By JOEL COLEMAN
CHARLOTTE, N.C. – Next week, the Mississippi State football team will report back to school. Not among those returning to campus for classwork is now-former quarterback Dak Prescott.
The man who rewrote the MSU record book and took the Bulldogs to heights never seen before closed out his career on Wednesday with a 51-28 beatdown of NC State in the Belk Bowl.
Prescott won recognition as the game’s Most Valuable Player. It still hasn’t sunk in for MSU head coach Dan Mullen that he’ll never again oversee an award-winning performance from Prescott.
“It’s probably not going to really set in until March when we walk out to the practice field and he won’t be there,” Mullen said after the game. “The great thing is I know it’s not going to be the last time I see him play because I’m going to make sure I get to see him play in the future.”
Prescott’s storied collegiate career could’ve gone much differently. LSU entered the Prescott recruiting stakes late in the process when Prescott was just a prep player in Haughton, Louisiana. Though many of his family members, including his late mother, favored the home-state Tigers, Prescott wanted to forge his own path.
“I remember the conversation when my mom allowed me to sign with Mississippi State,” Prescott recalled. “I was 17 at the time and she had to sign for me. LSU was in her ear. They were recruiting her more than they were recruiting me. I remember one night staying up until 2 o’ clock and just telling her I didn’t want to go jump on a team who was used to winning or something like that. I wanted to go to a team with a coach who was changing things and changing expectations. I saw that in Coach Mullen.”
Both guys were a boon to each other’s careers. As Mullen developed Prescott into one of the country’s top players, Prescott took Mullen and the Bulldogs on the most successful two-year stretch in the 116-year history of MSU football.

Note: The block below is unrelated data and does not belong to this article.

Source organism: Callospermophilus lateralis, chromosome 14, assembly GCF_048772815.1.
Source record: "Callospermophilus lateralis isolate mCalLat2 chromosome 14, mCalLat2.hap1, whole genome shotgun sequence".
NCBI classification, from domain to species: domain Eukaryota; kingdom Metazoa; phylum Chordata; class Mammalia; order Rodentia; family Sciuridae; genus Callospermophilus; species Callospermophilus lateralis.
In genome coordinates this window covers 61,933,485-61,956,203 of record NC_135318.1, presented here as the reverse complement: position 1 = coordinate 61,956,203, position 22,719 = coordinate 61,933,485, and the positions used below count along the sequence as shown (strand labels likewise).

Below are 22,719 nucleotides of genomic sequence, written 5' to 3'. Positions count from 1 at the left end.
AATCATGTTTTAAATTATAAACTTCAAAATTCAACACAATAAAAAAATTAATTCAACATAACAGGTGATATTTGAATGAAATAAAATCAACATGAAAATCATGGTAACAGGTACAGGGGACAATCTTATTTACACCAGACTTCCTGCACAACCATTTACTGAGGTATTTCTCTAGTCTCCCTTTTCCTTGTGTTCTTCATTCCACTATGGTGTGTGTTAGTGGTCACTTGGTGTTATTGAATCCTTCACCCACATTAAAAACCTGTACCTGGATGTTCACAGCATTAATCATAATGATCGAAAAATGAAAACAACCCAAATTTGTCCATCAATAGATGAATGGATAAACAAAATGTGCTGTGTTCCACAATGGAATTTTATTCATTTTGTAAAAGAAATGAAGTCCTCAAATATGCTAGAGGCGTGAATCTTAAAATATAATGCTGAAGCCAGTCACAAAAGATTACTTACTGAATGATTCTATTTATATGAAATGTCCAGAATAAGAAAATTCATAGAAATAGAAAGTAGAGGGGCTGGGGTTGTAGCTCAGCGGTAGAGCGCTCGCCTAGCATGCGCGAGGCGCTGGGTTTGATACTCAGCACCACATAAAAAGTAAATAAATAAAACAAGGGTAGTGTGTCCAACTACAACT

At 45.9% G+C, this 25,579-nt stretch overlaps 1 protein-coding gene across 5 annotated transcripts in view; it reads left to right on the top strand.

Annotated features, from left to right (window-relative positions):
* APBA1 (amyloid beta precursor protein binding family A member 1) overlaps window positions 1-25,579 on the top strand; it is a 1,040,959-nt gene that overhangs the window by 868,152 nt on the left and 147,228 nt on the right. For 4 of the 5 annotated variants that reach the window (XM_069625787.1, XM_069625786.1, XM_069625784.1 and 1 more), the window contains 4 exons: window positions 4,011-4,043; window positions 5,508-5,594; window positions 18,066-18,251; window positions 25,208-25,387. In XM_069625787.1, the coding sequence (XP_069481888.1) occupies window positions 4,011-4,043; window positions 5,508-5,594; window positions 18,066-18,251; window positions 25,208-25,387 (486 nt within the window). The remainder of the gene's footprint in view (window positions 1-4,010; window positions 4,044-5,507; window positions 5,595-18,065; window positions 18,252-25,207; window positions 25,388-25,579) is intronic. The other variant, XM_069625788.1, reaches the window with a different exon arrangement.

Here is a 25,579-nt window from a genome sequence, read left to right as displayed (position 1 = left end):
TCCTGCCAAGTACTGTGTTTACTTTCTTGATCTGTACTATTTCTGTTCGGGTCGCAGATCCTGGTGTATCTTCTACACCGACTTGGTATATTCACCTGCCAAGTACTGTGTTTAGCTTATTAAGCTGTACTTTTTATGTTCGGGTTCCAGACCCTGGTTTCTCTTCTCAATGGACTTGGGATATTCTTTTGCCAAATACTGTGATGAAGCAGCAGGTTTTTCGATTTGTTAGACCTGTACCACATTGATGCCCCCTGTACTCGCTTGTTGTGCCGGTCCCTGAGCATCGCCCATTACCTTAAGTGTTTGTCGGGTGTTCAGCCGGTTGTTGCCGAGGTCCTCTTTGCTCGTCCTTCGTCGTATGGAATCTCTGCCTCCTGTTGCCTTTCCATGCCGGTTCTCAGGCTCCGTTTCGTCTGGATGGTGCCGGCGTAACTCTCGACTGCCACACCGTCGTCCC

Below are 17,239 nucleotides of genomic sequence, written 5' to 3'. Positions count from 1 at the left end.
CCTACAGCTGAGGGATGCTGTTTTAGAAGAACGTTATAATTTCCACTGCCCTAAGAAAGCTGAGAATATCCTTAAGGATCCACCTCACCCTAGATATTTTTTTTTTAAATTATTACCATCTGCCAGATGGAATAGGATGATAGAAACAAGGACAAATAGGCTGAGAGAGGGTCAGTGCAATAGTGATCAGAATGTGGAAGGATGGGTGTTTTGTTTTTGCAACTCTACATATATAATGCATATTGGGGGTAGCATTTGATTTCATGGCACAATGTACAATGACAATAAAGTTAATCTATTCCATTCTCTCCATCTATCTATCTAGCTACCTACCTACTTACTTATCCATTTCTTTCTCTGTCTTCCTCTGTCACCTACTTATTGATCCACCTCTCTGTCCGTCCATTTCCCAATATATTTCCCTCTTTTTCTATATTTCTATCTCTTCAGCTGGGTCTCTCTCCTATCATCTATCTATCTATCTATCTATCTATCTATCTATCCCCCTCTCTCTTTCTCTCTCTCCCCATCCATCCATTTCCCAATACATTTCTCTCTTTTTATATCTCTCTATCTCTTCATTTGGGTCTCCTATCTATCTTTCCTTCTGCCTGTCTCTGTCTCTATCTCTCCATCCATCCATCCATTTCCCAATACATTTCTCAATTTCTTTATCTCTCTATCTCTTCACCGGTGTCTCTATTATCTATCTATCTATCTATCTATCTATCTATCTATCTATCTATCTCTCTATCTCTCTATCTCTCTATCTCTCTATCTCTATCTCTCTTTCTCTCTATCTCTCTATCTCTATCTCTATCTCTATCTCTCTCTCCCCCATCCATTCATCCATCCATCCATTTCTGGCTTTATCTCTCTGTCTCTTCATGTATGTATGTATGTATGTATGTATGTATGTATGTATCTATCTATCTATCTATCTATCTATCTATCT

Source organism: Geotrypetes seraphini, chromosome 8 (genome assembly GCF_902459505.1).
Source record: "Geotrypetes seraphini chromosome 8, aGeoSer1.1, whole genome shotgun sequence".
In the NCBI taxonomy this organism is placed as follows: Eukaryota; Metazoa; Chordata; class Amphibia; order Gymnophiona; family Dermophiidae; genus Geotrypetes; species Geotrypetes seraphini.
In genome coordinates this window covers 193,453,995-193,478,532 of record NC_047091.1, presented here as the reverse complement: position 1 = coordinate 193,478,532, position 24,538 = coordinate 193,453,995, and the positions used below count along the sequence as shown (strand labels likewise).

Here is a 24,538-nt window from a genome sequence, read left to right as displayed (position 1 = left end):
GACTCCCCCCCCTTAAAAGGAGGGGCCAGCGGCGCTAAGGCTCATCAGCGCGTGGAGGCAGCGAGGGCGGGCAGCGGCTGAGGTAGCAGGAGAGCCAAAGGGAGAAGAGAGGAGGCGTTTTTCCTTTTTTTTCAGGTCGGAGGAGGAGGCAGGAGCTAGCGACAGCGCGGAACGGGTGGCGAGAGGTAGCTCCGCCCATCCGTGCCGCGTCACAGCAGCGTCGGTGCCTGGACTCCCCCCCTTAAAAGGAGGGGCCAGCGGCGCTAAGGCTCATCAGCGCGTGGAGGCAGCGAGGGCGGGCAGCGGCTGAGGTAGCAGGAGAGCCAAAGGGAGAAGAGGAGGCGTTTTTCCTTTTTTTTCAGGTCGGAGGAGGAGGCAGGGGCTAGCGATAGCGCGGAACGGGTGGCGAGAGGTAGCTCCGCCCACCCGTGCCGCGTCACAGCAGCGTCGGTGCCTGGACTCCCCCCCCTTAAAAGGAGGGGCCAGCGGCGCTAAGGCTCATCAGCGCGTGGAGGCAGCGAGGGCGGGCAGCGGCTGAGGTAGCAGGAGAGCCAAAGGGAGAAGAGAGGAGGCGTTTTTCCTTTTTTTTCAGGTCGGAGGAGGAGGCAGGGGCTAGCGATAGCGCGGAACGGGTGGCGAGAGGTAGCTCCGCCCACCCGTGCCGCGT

No one could’ve foreseen the impact Prescott would have on Mississippi State or the numbers he’d rack up. No one except Prescott himself anyway.
“I mean, I’ve got high expectations for myself so I’m not going to say it’s something that I never thought of or wanted to do or that I didn’t think that could happen,” Prescott said.”But for it all to become true, for it to be so real is special and very humbling.”
Mullen treasured it all just as much as Prescott, choking up as he talked about what the signal caller has meant.
“It all means an awful lot to me, because he believed in me when he decided to come to Mississippi State and we’ve been through a lot together,” Mullen said. “I think when people look back on what he did in the Southeastern Conference, they’ll realize that’s one of the great players in the history of the league.”
It might be a long time before another 17-year-old kid signs with Mississippi State and does the things Prescott did. Yet Prescott is living proof that drive and determination can lead to great things. With his college days now in his rearview mirror, Prescott has advice for any youngster who wants to be like Dak.
“Don’t take anything for granted,” Prescott said. “Don’t take a play for granted. Don’t take class for granted. Don’t take a rep in the weight room for granted. You control your outcome and I think that’s the biggest part of my career. I don’t know if anybody ever outworked me in the weight room, in the classroom or on that field. You’ve just got to love what you do and everything will take care of itself.”